The release of Google’s new “Google Apps for your Domain” program is an interesting business move, and I can see more clearly now how Google is making inroads into territory that has traditionally belonged to Microsoft. GAfyD offers email, calendar, chat and a webpage designer – all for free – but enables organisations to rebadge these apps with their own domain and graphics. All you need to do is edit the MX records for any domain you might own, telling it to reroute the mail requests through to Google’s Gmail servers. End result is the abilty to have email@example.com become a defacto Gmail service. Same goes for the calendar and chat… runs in your own domain but is hosted by Google.
My first thought was to register for my school… the thought of having 1000 student email accounts hosted offsite, with 2Gb of storage space each, complete with calendar, webspace and chat, all at no cost, seemed to good of an option to pass up. So I registered, changed the MX records, added a custom graphic to replace the Gmail one, and sure enough it all works exactly as advertised.
Next step was to ask the school to look at this as a serious option for student mail. The alternative would be to host an Exchange server ourselves, providing infrastructure, storage and backup for 1000 mail accounts. I know which is less work.
Seems I was a few days too late though. The school had just committed to buying a new server expressly to host student email, so the GAfyD program, despite its free pricetag and simple implementation, is on hold for now as we try to go it alone and host the mail services ourselves. Sure there are some advantages to hosting the mail ourselves such as Active Directory integration, fine control over content, filtering, etc, but it sure does create a lot more work. I’m undecided as to the trade off and which would have been a better path to take.
But it did cause me to think about the need to supply student email, mainly when I asked the question “what sort of things will they be doing with their email account?” It wasn’t meant as a facetious question… I could not survive without access to email, and I think every student should have an school email account of their own. My reservation revolves around the idea that I would like to think that the other teachers should have a clear idea of what they plan to do with students via email. I doubt that many are fully prepared for the onslaught on mail volume that can be created when each student has an email address and actually uses it to submit work, ask questions, clarify issues, etc. The volume of mail will increase exponentially… say you teach 5 classes of 25 kids, thats 125 kids. If they all use email effectively to send, reply, dialog with teachers, then that’s an awful lot of mail that starts to flow into the inboxes of teachers that previously thought getting 3 emails a day was a big deal. For those of use used to getting high volume mail its no big problem, but for those not used to it… I can hear the complaints now…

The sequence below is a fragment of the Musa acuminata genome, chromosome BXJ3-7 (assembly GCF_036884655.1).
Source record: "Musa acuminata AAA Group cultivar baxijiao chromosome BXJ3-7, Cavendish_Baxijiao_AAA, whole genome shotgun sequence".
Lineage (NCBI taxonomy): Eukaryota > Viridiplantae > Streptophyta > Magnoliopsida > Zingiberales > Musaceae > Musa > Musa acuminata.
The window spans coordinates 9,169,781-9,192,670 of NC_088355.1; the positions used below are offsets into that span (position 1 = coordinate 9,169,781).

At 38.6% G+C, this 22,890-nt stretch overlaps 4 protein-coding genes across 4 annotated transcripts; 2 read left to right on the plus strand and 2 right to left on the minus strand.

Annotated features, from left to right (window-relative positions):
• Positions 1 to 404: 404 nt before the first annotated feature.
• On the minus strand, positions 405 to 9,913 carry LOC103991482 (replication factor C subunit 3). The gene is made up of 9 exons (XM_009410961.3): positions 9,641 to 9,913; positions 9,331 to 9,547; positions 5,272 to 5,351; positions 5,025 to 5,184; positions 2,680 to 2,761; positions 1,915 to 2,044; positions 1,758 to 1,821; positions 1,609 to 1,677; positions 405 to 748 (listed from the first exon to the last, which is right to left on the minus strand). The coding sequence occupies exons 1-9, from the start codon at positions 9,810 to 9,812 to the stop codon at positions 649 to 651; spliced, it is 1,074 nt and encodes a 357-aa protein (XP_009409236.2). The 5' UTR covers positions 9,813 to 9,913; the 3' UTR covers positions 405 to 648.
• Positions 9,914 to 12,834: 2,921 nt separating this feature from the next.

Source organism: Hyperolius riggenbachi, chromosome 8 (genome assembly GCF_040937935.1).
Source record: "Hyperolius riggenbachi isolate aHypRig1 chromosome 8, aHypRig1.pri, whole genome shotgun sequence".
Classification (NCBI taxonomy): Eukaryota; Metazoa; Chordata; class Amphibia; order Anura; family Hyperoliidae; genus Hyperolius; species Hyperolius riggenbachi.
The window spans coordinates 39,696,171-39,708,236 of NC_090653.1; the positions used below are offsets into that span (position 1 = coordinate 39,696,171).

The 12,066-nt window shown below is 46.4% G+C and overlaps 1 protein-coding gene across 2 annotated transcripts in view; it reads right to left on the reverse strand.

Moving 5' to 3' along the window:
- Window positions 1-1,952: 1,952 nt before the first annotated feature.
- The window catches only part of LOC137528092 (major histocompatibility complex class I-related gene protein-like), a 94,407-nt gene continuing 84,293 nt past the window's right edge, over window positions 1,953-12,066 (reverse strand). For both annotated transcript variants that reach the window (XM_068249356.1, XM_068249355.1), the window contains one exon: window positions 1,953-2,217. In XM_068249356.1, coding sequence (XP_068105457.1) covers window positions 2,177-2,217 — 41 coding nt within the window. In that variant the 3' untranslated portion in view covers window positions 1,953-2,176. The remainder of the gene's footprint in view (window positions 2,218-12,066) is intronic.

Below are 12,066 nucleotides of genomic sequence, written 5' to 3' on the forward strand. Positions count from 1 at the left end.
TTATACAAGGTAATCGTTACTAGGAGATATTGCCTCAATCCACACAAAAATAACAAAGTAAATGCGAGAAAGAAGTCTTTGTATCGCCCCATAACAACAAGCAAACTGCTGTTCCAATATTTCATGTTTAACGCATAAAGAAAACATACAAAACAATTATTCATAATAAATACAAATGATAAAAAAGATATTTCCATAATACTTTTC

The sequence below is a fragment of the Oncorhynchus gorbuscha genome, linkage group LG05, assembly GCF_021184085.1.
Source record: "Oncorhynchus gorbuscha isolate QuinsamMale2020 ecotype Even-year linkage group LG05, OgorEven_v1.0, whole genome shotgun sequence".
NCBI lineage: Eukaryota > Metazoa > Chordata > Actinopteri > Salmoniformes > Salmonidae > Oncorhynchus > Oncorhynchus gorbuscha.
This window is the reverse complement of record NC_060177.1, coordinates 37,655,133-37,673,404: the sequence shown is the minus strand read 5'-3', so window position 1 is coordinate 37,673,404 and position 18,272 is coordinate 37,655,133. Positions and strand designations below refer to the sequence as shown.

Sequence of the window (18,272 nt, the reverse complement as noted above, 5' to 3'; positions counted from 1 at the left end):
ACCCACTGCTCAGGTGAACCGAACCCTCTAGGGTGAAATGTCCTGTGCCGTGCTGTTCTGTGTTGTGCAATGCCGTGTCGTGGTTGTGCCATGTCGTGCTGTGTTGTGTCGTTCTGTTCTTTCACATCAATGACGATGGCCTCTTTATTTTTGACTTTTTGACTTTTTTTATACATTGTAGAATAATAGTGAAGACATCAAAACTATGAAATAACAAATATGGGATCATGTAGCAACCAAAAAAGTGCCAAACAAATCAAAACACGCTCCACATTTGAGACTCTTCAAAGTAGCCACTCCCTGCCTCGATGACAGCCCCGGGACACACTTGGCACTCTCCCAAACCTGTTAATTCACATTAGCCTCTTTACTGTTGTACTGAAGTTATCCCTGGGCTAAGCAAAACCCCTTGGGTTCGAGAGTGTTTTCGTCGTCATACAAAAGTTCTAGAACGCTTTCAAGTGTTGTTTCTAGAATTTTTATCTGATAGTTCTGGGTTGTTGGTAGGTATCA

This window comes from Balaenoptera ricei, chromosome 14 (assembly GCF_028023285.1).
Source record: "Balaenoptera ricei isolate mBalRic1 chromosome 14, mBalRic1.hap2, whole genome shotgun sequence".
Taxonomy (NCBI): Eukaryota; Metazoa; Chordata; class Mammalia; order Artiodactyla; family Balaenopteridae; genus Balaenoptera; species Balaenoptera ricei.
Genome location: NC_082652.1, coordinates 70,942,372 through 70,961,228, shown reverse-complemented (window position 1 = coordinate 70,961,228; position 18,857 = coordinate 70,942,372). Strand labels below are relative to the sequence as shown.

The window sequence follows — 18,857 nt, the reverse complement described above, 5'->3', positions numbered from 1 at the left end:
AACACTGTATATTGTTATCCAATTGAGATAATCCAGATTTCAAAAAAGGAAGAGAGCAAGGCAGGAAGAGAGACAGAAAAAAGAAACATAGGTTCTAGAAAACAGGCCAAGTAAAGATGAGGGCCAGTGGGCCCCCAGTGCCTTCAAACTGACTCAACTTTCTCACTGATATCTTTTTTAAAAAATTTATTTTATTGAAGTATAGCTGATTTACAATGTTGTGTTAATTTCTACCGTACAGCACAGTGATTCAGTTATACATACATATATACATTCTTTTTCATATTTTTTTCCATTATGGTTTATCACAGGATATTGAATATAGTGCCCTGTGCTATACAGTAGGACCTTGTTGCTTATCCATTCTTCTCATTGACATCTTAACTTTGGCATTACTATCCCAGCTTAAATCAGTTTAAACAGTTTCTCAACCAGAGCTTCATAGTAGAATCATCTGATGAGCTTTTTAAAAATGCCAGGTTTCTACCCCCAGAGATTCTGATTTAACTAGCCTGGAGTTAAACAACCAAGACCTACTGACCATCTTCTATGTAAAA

With the huge boom in Web 2.0 technologies, sometimes called the read/write Web, email is not the critical tool that it once was, even a few years ago. The explosion of educational use of blogs, wikis, podcasts, forums, etc, changes things somewhat. These things all offer the same sort of publicly accessible interactions that email only provides on a private level, making plain old email a little redundant. Email is still important, but not as important as it once was. In an educational setting, if I had to chose between giving each student an email address or giving each student access to a blog or a wiki, I think I would be going for the latter option.
The point is that providing an email account for each student is a relatively small first step. It’s what they then do with that email account that really matters, and in the case of my school I still don’t think we have a clear idea of just how we plan to use email effectively to enhance real learning. It’s like being given a hammer and some nails but not having any idea of what you might make with them.
Horse before the Cart by Chris Betcher is licensed under a Creative Commons Attribution-ShareAlike 4.0 International License.